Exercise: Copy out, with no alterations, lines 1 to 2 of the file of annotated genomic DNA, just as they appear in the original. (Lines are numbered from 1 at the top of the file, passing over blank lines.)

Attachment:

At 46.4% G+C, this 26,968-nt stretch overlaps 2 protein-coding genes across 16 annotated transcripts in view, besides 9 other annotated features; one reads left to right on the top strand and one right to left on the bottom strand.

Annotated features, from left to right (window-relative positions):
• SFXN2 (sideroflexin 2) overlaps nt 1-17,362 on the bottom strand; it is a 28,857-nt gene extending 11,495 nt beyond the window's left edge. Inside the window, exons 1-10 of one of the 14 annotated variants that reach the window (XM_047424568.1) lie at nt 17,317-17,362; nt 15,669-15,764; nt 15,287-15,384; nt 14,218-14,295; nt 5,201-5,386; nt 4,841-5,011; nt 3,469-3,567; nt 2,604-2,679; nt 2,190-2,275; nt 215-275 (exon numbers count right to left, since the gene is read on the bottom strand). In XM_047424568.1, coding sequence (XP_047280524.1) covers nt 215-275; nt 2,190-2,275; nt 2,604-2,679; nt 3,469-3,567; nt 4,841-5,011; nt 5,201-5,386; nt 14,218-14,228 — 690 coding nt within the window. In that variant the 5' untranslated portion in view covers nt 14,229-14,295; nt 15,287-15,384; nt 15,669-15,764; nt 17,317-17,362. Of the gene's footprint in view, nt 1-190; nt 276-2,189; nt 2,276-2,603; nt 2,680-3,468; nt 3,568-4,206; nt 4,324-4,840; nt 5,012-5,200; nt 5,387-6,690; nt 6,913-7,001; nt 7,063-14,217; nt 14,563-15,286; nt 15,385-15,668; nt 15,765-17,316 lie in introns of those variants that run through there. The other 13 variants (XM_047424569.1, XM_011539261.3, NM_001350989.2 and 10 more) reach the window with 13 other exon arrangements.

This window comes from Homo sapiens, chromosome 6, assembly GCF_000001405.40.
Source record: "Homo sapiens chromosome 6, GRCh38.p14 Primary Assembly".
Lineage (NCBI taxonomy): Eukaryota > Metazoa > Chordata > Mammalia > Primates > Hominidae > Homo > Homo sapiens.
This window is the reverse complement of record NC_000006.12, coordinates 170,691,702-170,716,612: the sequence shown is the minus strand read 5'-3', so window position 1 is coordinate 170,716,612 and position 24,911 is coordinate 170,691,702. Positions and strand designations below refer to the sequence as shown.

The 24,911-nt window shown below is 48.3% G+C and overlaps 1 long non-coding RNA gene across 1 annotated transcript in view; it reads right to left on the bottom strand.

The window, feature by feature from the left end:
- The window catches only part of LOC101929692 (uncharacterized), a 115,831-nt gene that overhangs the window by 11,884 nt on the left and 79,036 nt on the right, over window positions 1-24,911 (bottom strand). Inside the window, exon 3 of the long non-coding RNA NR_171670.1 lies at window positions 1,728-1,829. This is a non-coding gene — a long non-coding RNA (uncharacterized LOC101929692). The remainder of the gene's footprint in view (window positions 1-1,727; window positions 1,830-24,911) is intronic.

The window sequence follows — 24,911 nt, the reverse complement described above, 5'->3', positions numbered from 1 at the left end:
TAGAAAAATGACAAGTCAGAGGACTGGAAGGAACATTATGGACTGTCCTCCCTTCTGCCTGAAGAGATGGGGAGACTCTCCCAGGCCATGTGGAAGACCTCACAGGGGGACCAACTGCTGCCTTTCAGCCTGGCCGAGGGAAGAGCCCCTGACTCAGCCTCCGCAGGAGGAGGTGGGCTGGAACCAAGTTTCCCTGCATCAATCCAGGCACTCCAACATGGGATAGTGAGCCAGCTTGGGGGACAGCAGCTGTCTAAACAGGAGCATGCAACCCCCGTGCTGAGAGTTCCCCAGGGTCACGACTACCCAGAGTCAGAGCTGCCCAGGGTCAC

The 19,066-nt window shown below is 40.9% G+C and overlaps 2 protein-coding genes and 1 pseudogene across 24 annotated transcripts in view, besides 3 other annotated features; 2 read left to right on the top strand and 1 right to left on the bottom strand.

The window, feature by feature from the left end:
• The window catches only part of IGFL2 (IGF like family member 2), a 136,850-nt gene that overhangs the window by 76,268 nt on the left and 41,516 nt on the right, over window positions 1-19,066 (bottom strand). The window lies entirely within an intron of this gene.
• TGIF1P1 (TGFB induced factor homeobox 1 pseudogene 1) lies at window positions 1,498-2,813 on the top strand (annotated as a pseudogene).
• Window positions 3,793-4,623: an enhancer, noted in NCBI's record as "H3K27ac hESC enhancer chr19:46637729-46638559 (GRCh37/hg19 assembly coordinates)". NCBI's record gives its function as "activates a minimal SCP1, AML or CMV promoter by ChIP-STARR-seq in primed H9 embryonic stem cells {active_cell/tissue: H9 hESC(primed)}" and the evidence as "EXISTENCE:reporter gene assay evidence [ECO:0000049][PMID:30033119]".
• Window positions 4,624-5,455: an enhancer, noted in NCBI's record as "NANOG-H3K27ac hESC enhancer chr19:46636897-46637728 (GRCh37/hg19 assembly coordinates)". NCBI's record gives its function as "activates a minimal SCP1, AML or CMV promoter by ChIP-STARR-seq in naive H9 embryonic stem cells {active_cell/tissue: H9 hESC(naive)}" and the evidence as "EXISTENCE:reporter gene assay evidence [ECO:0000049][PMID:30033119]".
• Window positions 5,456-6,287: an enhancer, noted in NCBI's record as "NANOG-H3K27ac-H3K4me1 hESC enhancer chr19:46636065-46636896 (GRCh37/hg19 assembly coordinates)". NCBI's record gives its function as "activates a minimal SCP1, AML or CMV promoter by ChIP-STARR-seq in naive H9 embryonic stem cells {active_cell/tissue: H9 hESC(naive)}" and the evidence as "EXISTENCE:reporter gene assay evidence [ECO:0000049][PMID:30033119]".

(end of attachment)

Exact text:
At 46.4% G+C, this 26,968-nt stretch overlaps 2 protein-coding genes across 16 annotated transcripts in view, besides 9 other annotated features; one reads left to right on the top strand and one right to left on the bottom strand.

Annotated features, from left to right (window-relative positions):